As I have mentioned earlier, Office 365 Groups are in their infancy and might be mature enough within next few years for full blown adoption. It has started as promising platform which delivers great unified concept out of the box, first class Office 365 administration UI, APIs for extensibility, and most importantly Microsoft’s intention to make it real. There are still many features especially workflows for business automation process, custom page authoring, custom lists and libraries, standardizing lists definition via content types are missing. Keep in mind that these will be typical business requests once honeymoon period is over after adopting current state of Office 365 Groups and IT may not have any place to hide except wait for Microsoft to deliver.
My personal takes here are:
- Office 365 Groups are great replacement for the team sites and project sites collaboration in the SharePoint Online if you are willing to adopt Group features in the current state and if business is flexbile enough to adopt cloud release cycle. It is still immature for my liking and may not be 100% mature until second half of 2016. There are only five key features Groups have as of now – files, notes, mail, calendar, and conversations. Exchange calendar and mail integration are killer features something SharePoint team sites have tried in past using site mailbox features. These features might be good enough for most teams. Advance teams might require announcements, pages, tasks, contacts, custom apps, and many other things we are used to with SharePoint team sites. If you really are early adopter, I would suggest to start rolling out Office 365 Groups as pilots to the specific areas of the organization. Start avoiding SharePoint online for team sites unless you are required to customize business processes. It is important to note that organization size, culture, business needs, and licencing investments would have great impact on adopting Office 365 Groups as well. Just like few years ago, we had dilemma of SharePoint Social vs Yammer, now we have another dilemma of SharePoint Team Sites vs Office 365 Groups. Just like Yammer as an ESN investments, Office 365 Groups as a collaboration platform would be clear winner down the road but what about now? Tough choice to make especially if business can’t wait for maturity of Office 365 groups.
- SharePoint team sites are still valid in the SharePoint on-premises for the collaboration. Probably only choice you have been left with because both Office 365 and Yammer are cloud-only feature as of now. Landscape for this may change once we have hybrid team sites in SharePoint 2016 and possible option to have hybrid Office 365 Groups where some of the exchange on-premises and SharePoint on-premises can be integrated with cloud feature. But, as of now – collaboration feature for SharePoint on-premises is tried and tested old friend – SharePoint team sites.
- It is also important to note that while SharePoint team sites can be both collaboration and communication feature, Office 365 Groups are collaboration only features (as of now, until Microsoft offers more streamline publishing approach like NextGen Portals’ authoring canvas to create article pages). Organizations who requires traditional SharePoint intranets like corporate communication and department communication pages, SharePoint is still valid whether it’s SharePoint Online or SharePoint On-Premises.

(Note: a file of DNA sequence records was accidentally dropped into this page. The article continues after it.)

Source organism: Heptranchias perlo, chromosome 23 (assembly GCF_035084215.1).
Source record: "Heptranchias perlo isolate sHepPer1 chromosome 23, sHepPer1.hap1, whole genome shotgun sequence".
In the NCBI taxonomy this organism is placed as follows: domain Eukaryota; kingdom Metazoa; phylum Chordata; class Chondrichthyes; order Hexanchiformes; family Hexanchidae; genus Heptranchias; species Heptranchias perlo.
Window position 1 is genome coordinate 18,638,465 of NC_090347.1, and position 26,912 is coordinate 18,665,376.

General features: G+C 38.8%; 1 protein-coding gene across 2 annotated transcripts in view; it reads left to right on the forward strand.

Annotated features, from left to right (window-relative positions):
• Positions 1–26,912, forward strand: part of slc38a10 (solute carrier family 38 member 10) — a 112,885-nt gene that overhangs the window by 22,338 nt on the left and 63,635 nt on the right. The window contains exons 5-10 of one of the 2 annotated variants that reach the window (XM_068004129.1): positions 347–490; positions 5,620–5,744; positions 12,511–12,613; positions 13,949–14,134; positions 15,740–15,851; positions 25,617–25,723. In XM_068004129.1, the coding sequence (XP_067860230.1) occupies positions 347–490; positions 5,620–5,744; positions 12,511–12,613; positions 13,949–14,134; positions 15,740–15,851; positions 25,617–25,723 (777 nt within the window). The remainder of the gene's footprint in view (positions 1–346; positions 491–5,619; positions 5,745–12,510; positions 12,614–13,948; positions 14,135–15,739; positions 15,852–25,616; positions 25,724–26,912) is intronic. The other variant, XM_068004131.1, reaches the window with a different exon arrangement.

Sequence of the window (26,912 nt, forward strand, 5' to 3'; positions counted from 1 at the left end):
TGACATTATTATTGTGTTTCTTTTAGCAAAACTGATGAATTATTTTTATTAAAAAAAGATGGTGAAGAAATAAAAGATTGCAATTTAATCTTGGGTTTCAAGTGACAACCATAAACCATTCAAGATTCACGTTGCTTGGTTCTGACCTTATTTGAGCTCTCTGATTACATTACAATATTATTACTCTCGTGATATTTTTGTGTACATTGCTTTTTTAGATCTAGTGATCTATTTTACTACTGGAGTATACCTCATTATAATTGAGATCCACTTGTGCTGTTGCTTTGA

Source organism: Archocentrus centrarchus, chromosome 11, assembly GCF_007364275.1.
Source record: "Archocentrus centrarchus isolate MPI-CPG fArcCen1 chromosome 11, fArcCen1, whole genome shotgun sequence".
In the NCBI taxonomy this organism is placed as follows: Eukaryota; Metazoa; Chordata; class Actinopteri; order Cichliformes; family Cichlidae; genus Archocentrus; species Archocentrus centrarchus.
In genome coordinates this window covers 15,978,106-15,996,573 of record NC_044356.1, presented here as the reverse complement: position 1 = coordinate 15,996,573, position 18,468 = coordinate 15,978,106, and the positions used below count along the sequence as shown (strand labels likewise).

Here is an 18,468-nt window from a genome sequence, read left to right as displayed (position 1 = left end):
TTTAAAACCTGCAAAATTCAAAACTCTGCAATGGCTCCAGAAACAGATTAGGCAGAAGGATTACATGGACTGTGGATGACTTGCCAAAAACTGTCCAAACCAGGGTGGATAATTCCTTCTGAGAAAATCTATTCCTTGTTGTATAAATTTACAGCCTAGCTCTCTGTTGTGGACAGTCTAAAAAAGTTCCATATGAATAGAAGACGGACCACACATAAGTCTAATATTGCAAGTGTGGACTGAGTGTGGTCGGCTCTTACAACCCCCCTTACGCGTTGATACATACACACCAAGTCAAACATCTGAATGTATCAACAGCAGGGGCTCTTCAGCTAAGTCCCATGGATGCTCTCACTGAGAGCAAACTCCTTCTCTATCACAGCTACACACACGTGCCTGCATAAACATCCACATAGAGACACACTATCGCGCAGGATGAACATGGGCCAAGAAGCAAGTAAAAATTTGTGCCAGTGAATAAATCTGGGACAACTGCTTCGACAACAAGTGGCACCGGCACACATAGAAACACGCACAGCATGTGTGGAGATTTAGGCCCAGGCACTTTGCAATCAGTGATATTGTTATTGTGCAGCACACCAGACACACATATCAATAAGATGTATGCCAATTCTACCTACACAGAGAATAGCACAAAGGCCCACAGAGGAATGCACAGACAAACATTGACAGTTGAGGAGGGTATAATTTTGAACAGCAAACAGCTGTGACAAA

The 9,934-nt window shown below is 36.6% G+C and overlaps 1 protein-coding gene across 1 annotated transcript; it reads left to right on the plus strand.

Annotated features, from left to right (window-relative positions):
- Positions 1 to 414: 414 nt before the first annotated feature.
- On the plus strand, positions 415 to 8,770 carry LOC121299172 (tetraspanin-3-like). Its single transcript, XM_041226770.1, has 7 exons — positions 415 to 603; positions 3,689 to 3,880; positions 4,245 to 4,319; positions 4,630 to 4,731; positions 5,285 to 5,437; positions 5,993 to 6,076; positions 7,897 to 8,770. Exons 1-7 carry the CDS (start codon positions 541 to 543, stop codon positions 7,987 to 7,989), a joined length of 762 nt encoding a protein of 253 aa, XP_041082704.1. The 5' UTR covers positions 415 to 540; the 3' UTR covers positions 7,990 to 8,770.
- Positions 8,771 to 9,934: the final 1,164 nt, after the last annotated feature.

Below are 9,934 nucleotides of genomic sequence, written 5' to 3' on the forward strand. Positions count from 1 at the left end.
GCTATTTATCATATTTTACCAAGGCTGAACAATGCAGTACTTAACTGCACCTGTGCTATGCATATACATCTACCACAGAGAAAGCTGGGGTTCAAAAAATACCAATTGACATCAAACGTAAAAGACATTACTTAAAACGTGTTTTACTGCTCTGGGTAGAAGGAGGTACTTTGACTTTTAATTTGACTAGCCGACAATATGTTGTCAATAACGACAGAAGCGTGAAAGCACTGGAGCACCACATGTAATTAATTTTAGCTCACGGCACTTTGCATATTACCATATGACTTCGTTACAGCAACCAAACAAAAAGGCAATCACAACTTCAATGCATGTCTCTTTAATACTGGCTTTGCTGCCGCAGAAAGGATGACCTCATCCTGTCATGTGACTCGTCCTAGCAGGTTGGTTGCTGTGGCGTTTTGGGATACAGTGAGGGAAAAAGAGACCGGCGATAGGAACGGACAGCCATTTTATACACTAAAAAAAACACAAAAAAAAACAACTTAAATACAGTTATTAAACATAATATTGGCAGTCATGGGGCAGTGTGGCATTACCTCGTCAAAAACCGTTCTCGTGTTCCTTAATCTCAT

- Based on the Yammer roadmap at the Ignite 2015, Yammer will be integrated with Azure Active Directory later this year and integrated with Office 365 Groups in first half of 2016. Yammer will be treated as a App and integrated with Office 365 Groups as a exeprience making most possible candidate for replacing current exchange conversations with Yammer conversations. What this really means? In my book, it means Yammer will be treated as just like any other applications like SharePoint Online and Exchange Online in Groups scheme and Office 365 groups will be king of collaboration tools.
Like what Richard Harbridge & Kanwal Khipple mentioned in their Ignite session, there is no single solution to meet your business needs and you may want to rely on toolsets provided by Office 365 and adopt your tools as needed. There are cases where Yammer would make sense, at times SharePoint Online or OneDrive for Business would make sense, and there are times where Office 365 Groups would be a clear choice. It’s a nature of adoption of cloud offering. Think and weight your options and make wiser decision while you adopt!!!
Additional articles from the community thought leaders & Microsoft
- What are Groups for Office 365 – http://en.share-gate.com/blog/groups-for-office-365
- Office Blog – Delivering First Chapeter of the Office 365 Groups, Sep 2014 – http://blogs.office.com/2014/09/25/delivering-first-chapter-groups-office-365/
- Yammer Blog – How Yammer and Office 365 Groups better together – http://blogs.office.com/2015/05/20/recapping-yammer-highlights-and-key-takeaways-from-ignite/
- Wictor Wilen’s Opinion- SharePoint Team Sites are dead – http://www.wictorwilen.se/sharepoint-team-sites-are-dead
- Groups for Office 365 Transforming Collaboration – http://www.cmswire.com/cms/social-business/groups-for-office-365-transforming-collaboration-029203.php
- Ignite Sessions
- Microsoft Office 365 Groups Overview and Roadmap – https://channel9.msdn.com/Events/Ignite/2015/BRK2114
- Microsoft Office 365 Groups Deep Dive –https://channel9.msdn.com/Events/Ignite/2015/BRK3114
- Collaborate on Files and Information within Office 365 Groups –https://channel9.msdn.com/Events/Ignite/2015/BRK2113
- How to Decide When to Use SharePoint and Yammer and Office 365 Groups and Outlook and Skype – https://channel9.msdn.com/Events/Ignite/2015/BRK2102